Institutional Care Volume May Affect Clinical Outcomes in Multiple Myeloma

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High-volume treatment centers tend to produce better clinical outcomes, but volume isn’t a necessary predictor of survival rates.
High-volume treatment centers tend to produce better clinical outcomes, but volume isn’t a necessary predictor of survival rates.

Medical center treatment volume may have an impact on clinical outcomes in multiple myeloma (MM), according to researchers at the Mayo Clinic. In a recent study, these researchers evaluated annual MM treatment volume and all-cause mortality using the National Cancer Database. All patients were diagnosed with MM between 2003 and 2011; it was found that patients may benefit from treatment at high-volume facilities.1

“One possibility is the ‘practice makes perfect' adage. This is especially true for multiple myeloma for several reasons,” said study author Ronald Go, MD, associate professor of medicine at the Mayo Clinic in Rochester, Minnesota.

It is estimated that there are only 2 new MM cases per hematologist/oncologist annually. There have been an unprecedented number of new drugs approved for MM in recent years (9 in the past 10 years), and an exponential increase in MM publications and clinical trials.

The researchers classified facilities by quartiles, balancing for patient clustering within facilities. They adjusted for demographic, socioeconomic (income, education, insurance type), and geographic (area of residence, treatment facility location, travel distance) factors. They also adjusted for comorbidity and year of diagnosis. In total, the analysis included 94,722 patients who were treated at 1 of 1333 facilities; the median age at diagnosis was 67 years and 54.7% were male.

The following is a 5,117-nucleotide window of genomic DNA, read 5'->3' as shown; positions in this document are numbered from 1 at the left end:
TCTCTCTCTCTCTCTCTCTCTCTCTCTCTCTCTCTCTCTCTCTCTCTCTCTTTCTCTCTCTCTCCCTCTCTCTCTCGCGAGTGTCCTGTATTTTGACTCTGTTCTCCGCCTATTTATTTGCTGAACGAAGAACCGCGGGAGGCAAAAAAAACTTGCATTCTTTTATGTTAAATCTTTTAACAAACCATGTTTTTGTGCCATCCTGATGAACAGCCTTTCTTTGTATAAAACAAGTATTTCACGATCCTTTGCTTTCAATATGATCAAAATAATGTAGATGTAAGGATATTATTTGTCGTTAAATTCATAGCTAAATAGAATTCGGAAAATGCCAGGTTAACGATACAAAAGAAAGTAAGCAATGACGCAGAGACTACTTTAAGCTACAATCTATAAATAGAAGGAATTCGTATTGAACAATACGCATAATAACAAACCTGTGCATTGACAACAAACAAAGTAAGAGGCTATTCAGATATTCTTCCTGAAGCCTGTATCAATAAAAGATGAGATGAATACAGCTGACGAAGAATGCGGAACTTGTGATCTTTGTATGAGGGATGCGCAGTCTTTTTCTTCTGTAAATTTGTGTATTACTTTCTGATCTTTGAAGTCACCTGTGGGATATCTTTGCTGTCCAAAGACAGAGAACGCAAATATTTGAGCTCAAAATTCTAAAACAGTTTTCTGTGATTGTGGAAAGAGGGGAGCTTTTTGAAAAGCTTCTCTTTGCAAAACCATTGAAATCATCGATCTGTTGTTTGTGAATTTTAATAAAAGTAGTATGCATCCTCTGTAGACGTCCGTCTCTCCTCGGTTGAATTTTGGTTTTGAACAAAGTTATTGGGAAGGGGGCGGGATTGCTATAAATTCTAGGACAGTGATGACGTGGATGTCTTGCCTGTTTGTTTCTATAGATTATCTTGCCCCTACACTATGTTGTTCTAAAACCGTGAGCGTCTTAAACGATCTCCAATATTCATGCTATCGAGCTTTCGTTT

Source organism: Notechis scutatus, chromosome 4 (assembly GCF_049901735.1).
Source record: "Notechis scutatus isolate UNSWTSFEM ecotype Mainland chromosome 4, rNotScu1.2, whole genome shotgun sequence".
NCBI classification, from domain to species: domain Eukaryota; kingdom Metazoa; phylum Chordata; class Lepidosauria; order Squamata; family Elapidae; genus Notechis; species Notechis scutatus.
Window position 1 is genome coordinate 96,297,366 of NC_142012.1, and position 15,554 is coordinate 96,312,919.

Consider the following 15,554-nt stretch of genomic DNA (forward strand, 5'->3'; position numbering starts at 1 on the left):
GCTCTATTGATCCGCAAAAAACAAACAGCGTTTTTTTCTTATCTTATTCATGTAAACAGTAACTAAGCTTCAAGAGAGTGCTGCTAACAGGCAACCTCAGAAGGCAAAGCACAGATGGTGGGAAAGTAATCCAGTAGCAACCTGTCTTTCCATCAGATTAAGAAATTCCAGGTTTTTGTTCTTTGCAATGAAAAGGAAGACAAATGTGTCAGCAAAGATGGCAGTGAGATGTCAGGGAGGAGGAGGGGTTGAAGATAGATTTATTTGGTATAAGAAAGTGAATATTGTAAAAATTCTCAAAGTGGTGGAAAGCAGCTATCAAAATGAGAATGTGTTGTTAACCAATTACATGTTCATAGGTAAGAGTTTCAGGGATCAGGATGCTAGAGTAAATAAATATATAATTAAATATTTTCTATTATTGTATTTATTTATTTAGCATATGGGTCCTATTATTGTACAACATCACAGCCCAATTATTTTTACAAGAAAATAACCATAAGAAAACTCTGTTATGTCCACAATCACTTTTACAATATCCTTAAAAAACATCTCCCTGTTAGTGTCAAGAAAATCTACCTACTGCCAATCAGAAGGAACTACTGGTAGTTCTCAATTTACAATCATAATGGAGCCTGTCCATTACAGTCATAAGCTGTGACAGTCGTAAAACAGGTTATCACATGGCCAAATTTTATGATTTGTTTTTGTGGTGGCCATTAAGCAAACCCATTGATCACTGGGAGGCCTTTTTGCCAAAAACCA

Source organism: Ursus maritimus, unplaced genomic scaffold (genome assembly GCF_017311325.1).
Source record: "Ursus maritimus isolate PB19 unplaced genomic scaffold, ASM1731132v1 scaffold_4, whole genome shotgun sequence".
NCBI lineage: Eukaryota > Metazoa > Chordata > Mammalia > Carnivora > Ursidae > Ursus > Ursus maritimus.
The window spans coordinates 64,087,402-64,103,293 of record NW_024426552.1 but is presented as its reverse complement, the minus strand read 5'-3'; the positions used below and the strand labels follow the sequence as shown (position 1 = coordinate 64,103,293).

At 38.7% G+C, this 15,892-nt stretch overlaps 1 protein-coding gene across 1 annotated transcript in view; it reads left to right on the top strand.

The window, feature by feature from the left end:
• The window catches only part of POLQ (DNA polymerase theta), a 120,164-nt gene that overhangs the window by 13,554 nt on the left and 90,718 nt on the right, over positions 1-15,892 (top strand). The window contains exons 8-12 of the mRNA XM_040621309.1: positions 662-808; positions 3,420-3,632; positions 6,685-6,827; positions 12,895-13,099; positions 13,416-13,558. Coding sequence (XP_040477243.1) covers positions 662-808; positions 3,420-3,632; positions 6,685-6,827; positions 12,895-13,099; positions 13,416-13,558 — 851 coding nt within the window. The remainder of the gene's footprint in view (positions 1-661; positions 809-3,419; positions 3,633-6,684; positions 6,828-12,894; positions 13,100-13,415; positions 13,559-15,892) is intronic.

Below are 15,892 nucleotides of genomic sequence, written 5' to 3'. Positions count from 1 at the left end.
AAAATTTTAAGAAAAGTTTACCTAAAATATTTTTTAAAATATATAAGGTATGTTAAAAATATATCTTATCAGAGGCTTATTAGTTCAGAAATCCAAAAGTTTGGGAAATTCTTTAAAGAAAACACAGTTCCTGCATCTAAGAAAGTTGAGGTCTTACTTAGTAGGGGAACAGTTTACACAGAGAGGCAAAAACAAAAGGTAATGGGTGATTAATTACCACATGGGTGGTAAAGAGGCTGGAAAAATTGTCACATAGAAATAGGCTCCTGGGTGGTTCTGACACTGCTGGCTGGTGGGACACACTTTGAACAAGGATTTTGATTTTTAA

The median annual facility volume was 6.1 patients per year; the unadjusted median overall survival by facility volume was 26.9 months for the lowest quartile, 29.1 months for the second quartile, 31.9 months for the third quartile, and 49.1 months for the fourth quartile. Facility volume was independently associated with all-cause mortality.

According to Dr Go, high-volume may be a reflection of good practices, such as “uniform use care pathways, adherence to clinical practice guidelines, discussion of complex cases at a tumor board, upfront chemotherapy dose-adjustment for frail patients, and preemptive management of treatment side effects. Determining these characteristics may help improve the outcome in lower-volume treatment facilities,” Dr Go told Cancer Therapy Advisor.

The study has significant limitations, however, due to its inability to control for selection bias by referring physicians. The researchers were also unable to account for the annual volume per physician or cumulative physician experience. Dr Go noted that there were lower-volume facilities that had as good outcomes as higher-volume facilities, and that some higher-volume facilities had outcomes similar to lower-volume facilities with poor survival rates. Volume is not, in itself, a necessary predictor of clinical outcomes.

Other studies suggest, however, that volume is an important factor. One study evaluating bone marrow transplant (BMT) centers and outcomes found that high patient to physician ratios tended to yield better outcomes.2

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